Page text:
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Sunday, October 30, 2011

30th October

I am back from what was a mixed week, bird and weather wise down on the Lands End Peninsular. With most days having a band of persistent rain and showers moving through, it was a case of waiting for that to move off and then get out. With the winds light it also meant that there wasn’t any significant movement of sea birds. Scarce migrants were few, though there were Yellow-browed Warblers in some of the valleys along with Red-breasted Flycatcher and Wryneck. On the clearer nights it meant that the following morning saw a passage of  birds, mainly Chaffinches and Skylarks. However there were Bullfinches, Bramblings, Starlings and a few Reed Buntings. These birds would follow the north coast and then head off out over the sea in the direction of the states. At some point they would need to turn south or north-west so that they reach land rather than continue in a direction that would surely mean death.

On the rarebird front I did manage to see one lifer, a Bufflehead female on a small pond near the Lizard. I also had several good views of a Pallas’s Warbler at Porthgwarra. The most frustrating find was all to brief and one that I am sure others will disbelieve. I was birding the area around the cycle track that leads from Sennen to Lands End, an area that is my local patch while we stay at The Old Dairy. A Merlin was patrolling the area, looking for a tired migrant or not even a tired one. It had just flown a fairway off shore at had a finch species doing everything it could to evade capture. Fortunately after several close shaves the finch managed to get back over the mainland, where it then dropped down into cover. A good piece of entertainment, that had put everything on alert. My attention was drawn to two small birds that had popped up on a bush, Reed Buntings, not the typical habitat for them. Then about 2 metres away another bunting hopped up. It looked at first Reed Bunting like, apart from the fact that in all aspects it was much paler. Its primaries and secondaires were light brown, with obvious wingbars, the mantle was bodly maked, it’s underparts were very pale with very faint streaking on its flanks and its head pattern was also very light, with off-white eye and malar stripes.There appeared to be know obvious crown stripe either. Then before I could get much more on it or even raise the camera they were off. As it took off a faint pale rump was obvious. The birds gained height quickly and headed off out to sea, almost in the direction of the Isles of Scilly, on which Reed Buntings are rare. I hoped that it might be picked up on there, but no news came out. So Frustrating, but that is birding.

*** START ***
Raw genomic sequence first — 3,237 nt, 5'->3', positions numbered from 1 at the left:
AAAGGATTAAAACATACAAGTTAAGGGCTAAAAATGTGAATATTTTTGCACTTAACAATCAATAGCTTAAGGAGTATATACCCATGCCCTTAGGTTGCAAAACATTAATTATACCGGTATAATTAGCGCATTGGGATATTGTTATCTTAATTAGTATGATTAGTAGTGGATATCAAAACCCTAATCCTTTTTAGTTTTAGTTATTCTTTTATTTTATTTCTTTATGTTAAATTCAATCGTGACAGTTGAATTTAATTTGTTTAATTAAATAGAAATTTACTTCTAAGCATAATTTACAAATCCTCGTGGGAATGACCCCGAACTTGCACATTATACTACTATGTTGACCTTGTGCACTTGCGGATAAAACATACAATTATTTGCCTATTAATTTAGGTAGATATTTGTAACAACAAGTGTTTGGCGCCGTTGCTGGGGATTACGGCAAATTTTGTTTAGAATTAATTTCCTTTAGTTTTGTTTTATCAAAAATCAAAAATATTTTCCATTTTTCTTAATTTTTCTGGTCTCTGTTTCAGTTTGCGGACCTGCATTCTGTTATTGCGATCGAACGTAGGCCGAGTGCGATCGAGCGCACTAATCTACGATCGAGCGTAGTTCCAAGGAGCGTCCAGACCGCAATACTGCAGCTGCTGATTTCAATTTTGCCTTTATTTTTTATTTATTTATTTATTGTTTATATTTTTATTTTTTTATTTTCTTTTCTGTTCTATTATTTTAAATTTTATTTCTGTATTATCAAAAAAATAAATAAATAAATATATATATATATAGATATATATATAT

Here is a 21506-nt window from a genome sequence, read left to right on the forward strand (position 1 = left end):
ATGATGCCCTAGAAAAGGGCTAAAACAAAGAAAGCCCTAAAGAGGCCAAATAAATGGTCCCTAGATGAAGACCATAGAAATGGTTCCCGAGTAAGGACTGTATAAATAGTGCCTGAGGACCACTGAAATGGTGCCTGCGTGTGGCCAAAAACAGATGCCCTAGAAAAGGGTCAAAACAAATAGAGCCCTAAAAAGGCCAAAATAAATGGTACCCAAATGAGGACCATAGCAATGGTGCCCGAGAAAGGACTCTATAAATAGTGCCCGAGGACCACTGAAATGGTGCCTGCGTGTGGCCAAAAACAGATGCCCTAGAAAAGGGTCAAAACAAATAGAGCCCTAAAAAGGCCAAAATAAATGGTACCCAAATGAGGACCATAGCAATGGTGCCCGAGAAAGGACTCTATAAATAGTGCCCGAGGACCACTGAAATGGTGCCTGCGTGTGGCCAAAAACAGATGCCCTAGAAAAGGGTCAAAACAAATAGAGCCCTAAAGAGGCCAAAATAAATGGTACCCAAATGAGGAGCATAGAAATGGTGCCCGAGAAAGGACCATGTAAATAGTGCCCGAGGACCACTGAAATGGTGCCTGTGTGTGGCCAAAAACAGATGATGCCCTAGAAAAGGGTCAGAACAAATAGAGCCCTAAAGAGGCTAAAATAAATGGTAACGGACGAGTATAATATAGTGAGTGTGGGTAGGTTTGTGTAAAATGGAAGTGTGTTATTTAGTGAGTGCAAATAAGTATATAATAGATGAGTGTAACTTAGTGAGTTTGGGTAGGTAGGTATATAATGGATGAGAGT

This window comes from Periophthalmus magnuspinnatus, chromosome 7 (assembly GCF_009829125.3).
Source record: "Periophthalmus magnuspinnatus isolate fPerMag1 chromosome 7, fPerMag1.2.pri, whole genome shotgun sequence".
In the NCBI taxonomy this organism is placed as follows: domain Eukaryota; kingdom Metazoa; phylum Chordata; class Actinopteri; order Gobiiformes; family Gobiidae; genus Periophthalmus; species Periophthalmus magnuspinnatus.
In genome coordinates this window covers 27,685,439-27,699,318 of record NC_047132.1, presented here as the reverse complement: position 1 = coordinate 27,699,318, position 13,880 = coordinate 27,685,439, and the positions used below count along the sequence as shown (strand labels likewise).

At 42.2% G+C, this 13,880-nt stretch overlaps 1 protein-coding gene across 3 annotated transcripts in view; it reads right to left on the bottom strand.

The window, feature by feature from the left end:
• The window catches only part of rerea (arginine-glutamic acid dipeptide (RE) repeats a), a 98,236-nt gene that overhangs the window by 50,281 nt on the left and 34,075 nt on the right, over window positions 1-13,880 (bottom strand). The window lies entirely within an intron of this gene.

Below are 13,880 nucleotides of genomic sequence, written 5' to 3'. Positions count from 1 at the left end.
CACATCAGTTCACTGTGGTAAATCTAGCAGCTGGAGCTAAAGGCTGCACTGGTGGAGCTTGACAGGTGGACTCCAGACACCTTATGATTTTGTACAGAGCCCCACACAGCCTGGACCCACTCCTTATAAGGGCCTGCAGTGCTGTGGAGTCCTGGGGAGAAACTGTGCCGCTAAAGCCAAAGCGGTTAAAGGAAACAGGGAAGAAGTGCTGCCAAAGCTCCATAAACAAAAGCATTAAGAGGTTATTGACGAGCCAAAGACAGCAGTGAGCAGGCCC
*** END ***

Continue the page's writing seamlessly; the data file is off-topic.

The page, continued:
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Pallas’s Leaf Warbler

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Chough at Lands End (above) and in Nanquidno Valley (below)

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Common Buzzard being harried by a gull

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Sparrowhawk and crow

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Merlin female

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Sparrowhawk and crow

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Mediterranean Gull

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Great Northern Diver

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Rock Pipit(above)

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To see more from Cornwall click on the link below


News from the park while I have been away concerned three days in particular.

24th Woodcock: one landed near the Nature Study Centre, area 1 at 12.15pm.

25th Short-eared Owl: one flew over Queen Mary’s at 5.40am. Water Rail was back in the rail ditch.

28th Short-eared Owl: 2 flew west at 8.37am.

also seen that day 15000+ Wood Pigeons, 100 Goldfinches, 2000+ Starlings.



piers said...

So what do you think your mystery bird was?

Tony Duckett said...

Hi Piers.

I had very little doubt at the time and since coming home, reading up and looking at photos the bird had to be a female Pallas's Reed Bunting. A species that has been only recorded twice in the UK. So that is why there will be plenty of doubters.

piers said...

What a shame it was too quick for your camera. A fabulous find, I for one believe you!